The #victoriacross is the ultimate award for bravery in the #british and #commonwealth armies. It has been awarded 1,357 times since its inception, and only three people have ever received more than one of them. Captain Charles Upham was the only man to be awarded the Victoria Cross twice in #worldwarII . He volunteered for the #newzealand army in 1939 and was commissioned the following year. He won his first Victoria Cross in May 1941, during the #german invasion of the island. He led his platoon in an attack on heavily defended positions 2.7 kilometers (1.7 mi) away. During the attack, he destroyed two machine gun nests and an anti-aircraft gun with grenades. He then helped carry a wounded man away from the fighting and rescued a surrounded New Zealand company. On May 30, he led his men on a flank to attack a group of advancing #germans , killing 22 of them with a Bren machine gun. His second Victoria Cross was awarded the next year on July 25, during the first battle of #elalamein . During the defense of the #ruweisatridge , he ran forward through a hail of machine gun fire to lob a grenade into a truck full of German soldiers. He then drove through the enemy lines in a #jeep mounted with a German machine gun, convincing #italian soldiers to push him out of soft sand. During a bayonet charge, he was shot in the elbow and sustained a broken arm. By now, the Germans had surrounded the #newzealanders , but Upham kept on fighting until he couldn’t walk. Upham was always quiet about his bravery, telling a reporter in September 1945, “Naturally, I feel some pride in this distinction, but hundreds of others have done more than I did.” He led a quiet life after the war, resenting publicity and dying at age 86 in November 1994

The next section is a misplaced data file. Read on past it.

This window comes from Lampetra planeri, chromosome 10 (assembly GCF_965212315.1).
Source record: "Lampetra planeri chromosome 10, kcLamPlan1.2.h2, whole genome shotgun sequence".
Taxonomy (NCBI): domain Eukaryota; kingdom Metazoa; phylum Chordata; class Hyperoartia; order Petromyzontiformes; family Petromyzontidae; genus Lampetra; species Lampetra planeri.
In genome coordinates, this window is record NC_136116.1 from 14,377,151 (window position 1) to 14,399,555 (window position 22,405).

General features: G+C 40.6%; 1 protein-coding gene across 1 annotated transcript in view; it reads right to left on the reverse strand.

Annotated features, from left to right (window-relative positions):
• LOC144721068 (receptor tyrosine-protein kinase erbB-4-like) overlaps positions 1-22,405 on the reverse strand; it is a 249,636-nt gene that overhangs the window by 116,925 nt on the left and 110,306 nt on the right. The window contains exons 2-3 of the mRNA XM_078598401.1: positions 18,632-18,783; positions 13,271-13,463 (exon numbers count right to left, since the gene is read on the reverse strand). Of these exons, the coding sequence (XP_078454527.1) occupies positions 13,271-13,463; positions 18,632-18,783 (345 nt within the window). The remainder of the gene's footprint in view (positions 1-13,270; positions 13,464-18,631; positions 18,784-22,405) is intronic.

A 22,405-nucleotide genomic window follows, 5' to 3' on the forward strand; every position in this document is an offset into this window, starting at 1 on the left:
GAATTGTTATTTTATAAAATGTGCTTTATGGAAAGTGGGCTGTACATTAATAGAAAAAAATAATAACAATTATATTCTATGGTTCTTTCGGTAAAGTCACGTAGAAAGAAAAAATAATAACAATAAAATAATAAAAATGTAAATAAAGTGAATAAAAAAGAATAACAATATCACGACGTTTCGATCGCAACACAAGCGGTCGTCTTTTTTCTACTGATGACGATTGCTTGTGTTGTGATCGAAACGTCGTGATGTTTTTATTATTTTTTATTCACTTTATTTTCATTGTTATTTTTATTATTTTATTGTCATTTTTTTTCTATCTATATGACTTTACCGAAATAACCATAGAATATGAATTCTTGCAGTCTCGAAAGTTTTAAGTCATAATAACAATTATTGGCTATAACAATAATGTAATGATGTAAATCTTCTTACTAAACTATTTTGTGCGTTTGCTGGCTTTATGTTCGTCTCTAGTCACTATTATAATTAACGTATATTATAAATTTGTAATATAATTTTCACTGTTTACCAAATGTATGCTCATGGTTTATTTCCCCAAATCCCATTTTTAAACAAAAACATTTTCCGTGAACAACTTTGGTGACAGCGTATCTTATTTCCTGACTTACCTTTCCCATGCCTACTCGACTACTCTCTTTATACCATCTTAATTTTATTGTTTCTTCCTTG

Eddy fucking Towner
This officer wasn't signing leave apps, he was a walking abortion clinic.